"Far more regulation than in the mobile world," he said.
"It was about seeing how we could be 'agile disruptors' but still adhere to regulatory compliance."
The beauty of the cloud, however, means Amaysim is able to toy with the idea of allocating unused phone data credits towards energy supply, potentially.
When joining Amaysim, James was tasked with bringing more structure to the company's releases, and also the mandate of bringing in DevOps to the business model.
"DevOps is a culture; it's something the entire organisation has to be involved with," he explained. "But the biggest problem is culture not technology."
Although able to throw around the "agile" and "lean" buzzwords in the past, Amaysim now finds itself as a publicly-listed company with shareholder expectations and 1 million customers that it is now responsible for.
"We do want to keep that DNA of being a -- sorry about the buzzwords -- lean and agile startup," he explained. "But now we've got the responsibility to over 1 million customers to also provide reliability, and reliability is one of our core values which we really believe is the key to customer experience.
"It's great to say, 'move fast and break things' but you don't want to break things."
In 2015, when Amaysim first begun shifting its kit over to AWS, it did find an issue that was missed, with James saying CPU went "through the roof". Instead of having to fix that code in production, Amaysim added 10 boxes to it and fixed it within an hour.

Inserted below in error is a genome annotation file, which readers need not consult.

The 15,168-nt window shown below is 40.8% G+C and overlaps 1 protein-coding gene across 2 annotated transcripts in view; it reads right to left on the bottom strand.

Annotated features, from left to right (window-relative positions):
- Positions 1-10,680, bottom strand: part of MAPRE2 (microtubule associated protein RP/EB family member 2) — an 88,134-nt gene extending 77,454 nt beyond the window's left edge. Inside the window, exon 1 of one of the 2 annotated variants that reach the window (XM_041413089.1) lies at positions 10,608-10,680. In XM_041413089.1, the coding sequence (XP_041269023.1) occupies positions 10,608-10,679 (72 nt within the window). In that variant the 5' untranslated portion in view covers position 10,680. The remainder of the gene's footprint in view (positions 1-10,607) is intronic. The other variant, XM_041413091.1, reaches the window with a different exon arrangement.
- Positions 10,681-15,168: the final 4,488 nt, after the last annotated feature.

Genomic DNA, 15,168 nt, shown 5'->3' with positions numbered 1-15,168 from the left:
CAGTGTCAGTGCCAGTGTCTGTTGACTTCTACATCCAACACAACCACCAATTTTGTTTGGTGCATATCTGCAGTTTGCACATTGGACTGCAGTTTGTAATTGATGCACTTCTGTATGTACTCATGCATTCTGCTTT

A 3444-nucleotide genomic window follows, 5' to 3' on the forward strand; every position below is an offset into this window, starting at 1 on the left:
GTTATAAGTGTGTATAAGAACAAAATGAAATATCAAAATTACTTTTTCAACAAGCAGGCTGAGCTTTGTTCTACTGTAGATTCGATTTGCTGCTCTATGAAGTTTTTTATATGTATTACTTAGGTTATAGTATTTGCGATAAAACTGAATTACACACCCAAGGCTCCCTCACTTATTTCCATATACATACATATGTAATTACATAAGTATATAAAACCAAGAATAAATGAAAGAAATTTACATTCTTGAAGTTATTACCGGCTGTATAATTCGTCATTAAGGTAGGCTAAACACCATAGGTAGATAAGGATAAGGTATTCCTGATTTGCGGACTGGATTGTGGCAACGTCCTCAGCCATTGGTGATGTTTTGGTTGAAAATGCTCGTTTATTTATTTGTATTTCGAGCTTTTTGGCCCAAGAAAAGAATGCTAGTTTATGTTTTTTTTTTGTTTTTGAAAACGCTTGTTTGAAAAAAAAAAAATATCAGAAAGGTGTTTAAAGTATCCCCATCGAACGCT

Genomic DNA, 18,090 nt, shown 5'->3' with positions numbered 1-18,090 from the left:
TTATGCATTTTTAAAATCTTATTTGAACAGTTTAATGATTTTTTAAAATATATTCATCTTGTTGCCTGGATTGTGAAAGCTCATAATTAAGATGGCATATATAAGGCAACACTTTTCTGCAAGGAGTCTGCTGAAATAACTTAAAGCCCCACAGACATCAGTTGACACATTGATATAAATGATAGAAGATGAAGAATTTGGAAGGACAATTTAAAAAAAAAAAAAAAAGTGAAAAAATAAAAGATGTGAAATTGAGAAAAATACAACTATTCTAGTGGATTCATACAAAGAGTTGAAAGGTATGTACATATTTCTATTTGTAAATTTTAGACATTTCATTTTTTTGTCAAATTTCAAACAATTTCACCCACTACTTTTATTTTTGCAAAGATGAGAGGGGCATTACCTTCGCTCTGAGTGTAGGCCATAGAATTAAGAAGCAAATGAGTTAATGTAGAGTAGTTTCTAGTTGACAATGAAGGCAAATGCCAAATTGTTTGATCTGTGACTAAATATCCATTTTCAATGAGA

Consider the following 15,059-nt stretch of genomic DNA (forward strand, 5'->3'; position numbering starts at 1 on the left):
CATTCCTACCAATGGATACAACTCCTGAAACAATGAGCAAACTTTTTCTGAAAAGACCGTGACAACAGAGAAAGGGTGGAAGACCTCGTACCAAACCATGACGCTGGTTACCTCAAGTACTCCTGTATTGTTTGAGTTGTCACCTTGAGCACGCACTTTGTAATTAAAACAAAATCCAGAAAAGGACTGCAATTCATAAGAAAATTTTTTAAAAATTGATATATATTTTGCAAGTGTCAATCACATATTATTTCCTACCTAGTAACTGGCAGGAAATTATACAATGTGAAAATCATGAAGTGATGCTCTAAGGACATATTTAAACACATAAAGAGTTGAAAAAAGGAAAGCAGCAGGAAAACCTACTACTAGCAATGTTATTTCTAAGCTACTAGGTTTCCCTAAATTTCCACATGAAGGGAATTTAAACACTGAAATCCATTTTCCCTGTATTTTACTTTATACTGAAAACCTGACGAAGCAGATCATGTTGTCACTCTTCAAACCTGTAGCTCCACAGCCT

"These days, that's hideous to us, having to wait that long -- that's failure," he explained.
For comparison, in October 2016, Amaysim did nine production releases; in October this year, it did over 90.
For FY17, Amaysim announced a total net profit of AU$11.5 million, down 7 percent year on year on net revenue of AU$326.7 million, up 29 percent. Statutory earnings before interest, tax, depreciation, and amortisation (EBITDA) were AU$33.8 million, up 35 percent.
Disclaimer: Asha Barbaschow travelled to to AWS re:Invent as a guest of AWS.
MORE FROM AWS RE:INVENT
How the ABS prepared for the same-sex marriage survey using the public cloud
Given a go-live date from Prime Minister Malcolm Turnbull of around four weeks, the Australian Bureau of Statistics turned to AWS to run the online and call centre components of the same-sex marriage survey in the public cloud.
CIA to continue cloud push in the name of national security
The intelligence agency's director of digital futures has touted the partnership with AWS as one providing a 'game-changing' environment for the CIA to perform like a Silicon Valley startup while protecting national security.
How one Sheriff's Office is using machine learning to uncover persons of interest
The Sheriff's Office needed a better way to identify unknown suspects, so it turned to AWS Rekognition and now uses machine learning to locate persons of interest within a matter of minutes.
New AWS service will bring image recognition to real-time video
Expanding on Amazon Rekognition, AWS has launched real-time batch and video analytics with Amazon Rekognition Video.
Amazon to put machine learning into the hands of more users
AWS CEO Andy Jassy believes machine learning is still too complicated for everyday developers, so his company has launched AWS SageMaker to make it more accessible
AWS not buying into the blockchain hype
In announcing over 20 new features during his day one keynote at AWS re:Invent, CEO Andy Jassy's blockchain omission was deliberate, as he's not interested in focusing on the technology that is currently caught up in so much industry hype.
Amazon adds security monitoring and threat defence with GuardDuty
Powered by machine learning, Amazon GuardDuty analyses public and AWS-generated events to notify users of anomalies and offer remediation advice.
Amazon AI: The smart person's guide (TechRepublic)
Amazon offers robust AI and machine learning capabilities with AWS. Find out how Amazon AI compares to similar offerings from Google and Microsoft.